At last year's CES, a company called Furrion unveiled Prosthesis, a 15-foot tall, 16-foot wide mech. It only stood in one spot during 2017's event, but the firm has now released a video showing that it really can move around.

Furrion is best known for its high-end appliances and luxury electronic devices, but it is also "pioneering a new breed of human-piloted, electric powered mechs" with its Robotics research initiative.

Prosthesis weighs around 8000 pounds, and the final version should be able to run at 20 mph. Its battery provides between 60 to 90 minutes of operating time, depending on the terrain, and the exoskeleton is controlled by the amplification of the human driver's movements.

Furrion has grand ambitions for its robots. The company envisions a fleet of the machines coming together to compete. Rather than engaging in some Robot Jox-style battles, the mechs will race each other in what is being called the X1 Mech Racing League.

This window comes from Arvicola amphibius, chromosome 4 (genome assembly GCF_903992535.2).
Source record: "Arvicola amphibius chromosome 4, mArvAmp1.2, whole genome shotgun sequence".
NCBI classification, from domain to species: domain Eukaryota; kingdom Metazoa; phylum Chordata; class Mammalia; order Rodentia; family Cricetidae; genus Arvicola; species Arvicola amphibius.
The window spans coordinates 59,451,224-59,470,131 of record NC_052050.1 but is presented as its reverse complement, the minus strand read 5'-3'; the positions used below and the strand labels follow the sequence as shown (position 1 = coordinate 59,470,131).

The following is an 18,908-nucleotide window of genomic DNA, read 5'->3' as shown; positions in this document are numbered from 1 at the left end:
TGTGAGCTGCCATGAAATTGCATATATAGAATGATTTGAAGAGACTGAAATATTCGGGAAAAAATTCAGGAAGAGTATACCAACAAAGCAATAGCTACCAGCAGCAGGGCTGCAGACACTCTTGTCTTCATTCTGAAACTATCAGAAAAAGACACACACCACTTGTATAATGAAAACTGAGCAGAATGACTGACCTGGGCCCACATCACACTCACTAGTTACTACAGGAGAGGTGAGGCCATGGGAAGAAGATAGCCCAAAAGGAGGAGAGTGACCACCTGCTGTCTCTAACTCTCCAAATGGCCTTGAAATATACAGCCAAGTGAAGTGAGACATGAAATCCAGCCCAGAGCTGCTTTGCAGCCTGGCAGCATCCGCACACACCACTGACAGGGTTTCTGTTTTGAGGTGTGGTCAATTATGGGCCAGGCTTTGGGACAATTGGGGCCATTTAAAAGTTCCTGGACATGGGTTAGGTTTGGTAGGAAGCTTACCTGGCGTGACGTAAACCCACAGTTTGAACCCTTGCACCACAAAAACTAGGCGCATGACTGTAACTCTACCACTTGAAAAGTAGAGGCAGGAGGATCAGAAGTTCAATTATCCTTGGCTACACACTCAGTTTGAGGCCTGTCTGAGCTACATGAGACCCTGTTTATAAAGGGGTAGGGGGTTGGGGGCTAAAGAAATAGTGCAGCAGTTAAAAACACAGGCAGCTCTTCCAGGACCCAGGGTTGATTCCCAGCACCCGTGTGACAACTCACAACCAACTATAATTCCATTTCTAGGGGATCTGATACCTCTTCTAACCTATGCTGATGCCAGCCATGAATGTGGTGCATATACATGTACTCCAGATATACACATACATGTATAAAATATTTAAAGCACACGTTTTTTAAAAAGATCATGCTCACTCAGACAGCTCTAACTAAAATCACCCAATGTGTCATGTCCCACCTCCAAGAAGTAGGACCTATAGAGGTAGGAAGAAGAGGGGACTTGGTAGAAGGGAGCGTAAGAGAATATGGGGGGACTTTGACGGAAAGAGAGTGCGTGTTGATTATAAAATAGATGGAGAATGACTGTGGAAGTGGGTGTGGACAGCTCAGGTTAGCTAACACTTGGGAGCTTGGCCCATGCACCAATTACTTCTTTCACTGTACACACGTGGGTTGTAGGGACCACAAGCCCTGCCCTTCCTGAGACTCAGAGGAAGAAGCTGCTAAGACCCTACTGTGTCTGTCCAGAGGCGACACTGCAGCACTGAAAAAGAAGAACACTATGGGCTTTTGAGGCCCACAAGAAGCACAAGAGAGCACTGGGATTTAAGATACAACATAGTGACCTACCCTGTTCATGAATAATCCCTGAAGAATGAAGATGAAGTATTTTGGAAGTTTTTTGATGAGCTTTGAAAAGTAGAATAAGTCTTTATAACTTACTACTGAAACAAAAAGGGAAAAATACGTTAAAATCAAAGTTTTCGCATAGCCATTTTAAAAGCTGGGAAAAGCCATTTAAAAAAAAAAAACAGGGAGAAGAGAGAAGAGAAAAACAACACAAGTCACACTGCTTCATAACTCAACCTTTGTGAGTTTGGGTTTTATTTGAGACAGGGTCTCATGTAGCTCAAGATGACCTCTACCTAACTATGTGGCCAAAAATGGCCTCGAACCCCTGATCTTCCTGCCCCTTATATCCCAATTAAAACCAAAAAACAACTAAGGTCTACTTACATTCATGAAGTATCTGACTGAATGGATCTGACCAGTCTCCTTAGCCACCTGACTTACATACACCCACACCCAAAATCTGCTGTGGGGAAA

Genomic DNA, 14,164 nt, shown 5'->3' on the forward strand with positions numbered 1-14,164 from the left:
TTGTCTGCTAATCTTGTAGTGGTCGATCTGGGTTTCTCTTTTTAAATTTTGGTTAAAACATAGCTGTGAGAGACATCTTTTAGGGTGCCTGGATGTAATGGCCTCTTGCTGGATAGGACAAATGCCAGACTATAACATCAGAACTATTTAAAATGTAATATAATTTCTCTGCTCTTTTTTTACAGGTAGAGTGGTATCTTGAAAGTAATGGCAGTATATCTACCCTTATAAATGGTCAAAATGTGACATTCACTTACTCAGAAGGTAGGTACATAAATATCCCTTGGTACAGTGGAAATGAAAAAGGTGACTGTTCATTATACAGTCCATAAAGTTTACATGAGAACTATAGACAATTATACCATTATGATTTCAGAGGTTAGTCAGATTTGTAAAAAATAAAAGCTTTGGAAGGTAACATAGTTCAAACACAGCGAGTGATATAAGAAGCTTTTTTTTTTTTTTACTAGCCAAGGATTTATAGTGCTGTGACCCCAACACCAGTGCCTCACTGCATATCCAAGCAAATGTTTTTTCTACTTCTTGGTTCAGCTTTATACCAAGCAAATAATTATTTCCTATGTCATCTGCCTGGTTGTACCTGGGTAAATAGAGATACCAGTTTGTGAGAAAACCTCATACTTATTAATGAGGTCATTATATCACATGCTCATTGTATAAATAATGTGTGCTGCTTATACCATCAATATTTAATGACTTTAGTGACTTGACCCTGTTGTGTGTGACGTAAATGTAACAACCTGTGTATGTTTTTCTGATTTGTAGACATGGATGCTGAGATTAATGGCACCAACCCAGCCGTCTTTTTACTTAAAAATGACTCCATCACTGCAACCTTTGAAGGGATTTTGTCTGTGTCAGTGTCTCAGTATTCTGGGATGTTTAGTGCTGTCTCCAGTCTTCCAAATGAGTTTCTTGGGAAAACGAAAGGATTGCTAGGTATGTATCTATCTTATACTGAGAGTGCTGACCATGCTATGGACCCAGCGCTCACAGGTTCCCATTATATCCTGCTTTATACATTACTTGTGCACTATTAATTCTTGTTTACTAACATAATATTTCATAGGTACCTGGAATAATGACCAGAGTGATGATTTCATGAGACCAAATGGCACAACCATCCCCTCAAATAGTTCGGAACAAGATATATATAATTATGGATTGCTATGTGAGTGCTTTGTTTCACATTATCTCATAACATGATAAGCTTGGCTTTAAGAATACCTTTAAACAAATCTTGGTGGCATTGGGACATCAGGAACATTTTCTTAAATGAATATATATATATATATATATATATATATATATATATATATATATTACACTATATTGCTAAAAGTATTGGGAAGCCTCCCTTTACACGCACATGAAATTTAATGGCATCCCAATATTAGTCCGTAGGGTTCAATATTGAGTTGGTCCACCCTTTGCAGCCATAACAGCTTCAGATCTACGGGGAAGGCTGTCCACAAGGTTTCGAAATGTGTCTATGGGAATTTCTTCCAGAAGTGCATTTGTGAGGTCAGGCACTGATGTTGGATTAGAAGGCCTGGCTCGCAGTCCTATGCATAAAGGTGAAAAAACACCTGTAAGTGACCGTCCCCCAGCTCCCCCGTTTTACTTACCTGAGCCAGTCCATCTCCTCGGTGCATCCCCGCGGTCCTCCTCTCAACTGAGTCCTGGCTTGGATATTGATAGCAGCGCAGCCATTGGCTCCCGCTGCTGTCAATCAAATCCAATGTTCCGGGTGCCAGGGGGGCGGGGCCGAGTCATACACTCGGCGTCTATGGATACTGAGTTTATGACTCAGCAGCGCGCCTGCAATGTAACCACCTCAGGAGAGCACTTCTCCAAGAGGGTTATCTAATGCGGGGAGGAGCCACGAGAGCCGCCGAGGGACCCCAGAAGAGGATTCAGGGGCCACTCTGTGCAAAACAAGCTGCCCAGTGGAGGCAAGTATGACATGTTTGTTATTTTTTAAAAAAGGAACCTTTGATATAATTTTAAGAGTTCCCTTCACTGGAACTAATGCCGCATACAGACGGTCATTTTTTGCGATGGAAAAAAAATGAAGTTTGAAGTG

"Once we're happy with the level we're at with the technology and the human training [...] the next step is to build a second mech or a third mech, and then within two years, hopefully, we launch the first X1 mech racing league," co-founders Matt and Aaron Fidler told Digital Trends.

Prosthesis is still in the prototype stage, which is why it seems to be moving a lot slower than 20mph in the video, so the league's two-year time frame could be a bit optimistic. No word on how much one of the mechs will cost but expect them to be very expensive.

In other mech news, Megabots, the team behind the US entry in the giant robot battle, canceled its Kickstarter to start a robot fighting tournament in November after it became clear the campaign wouldn't reach its $950,000 goal.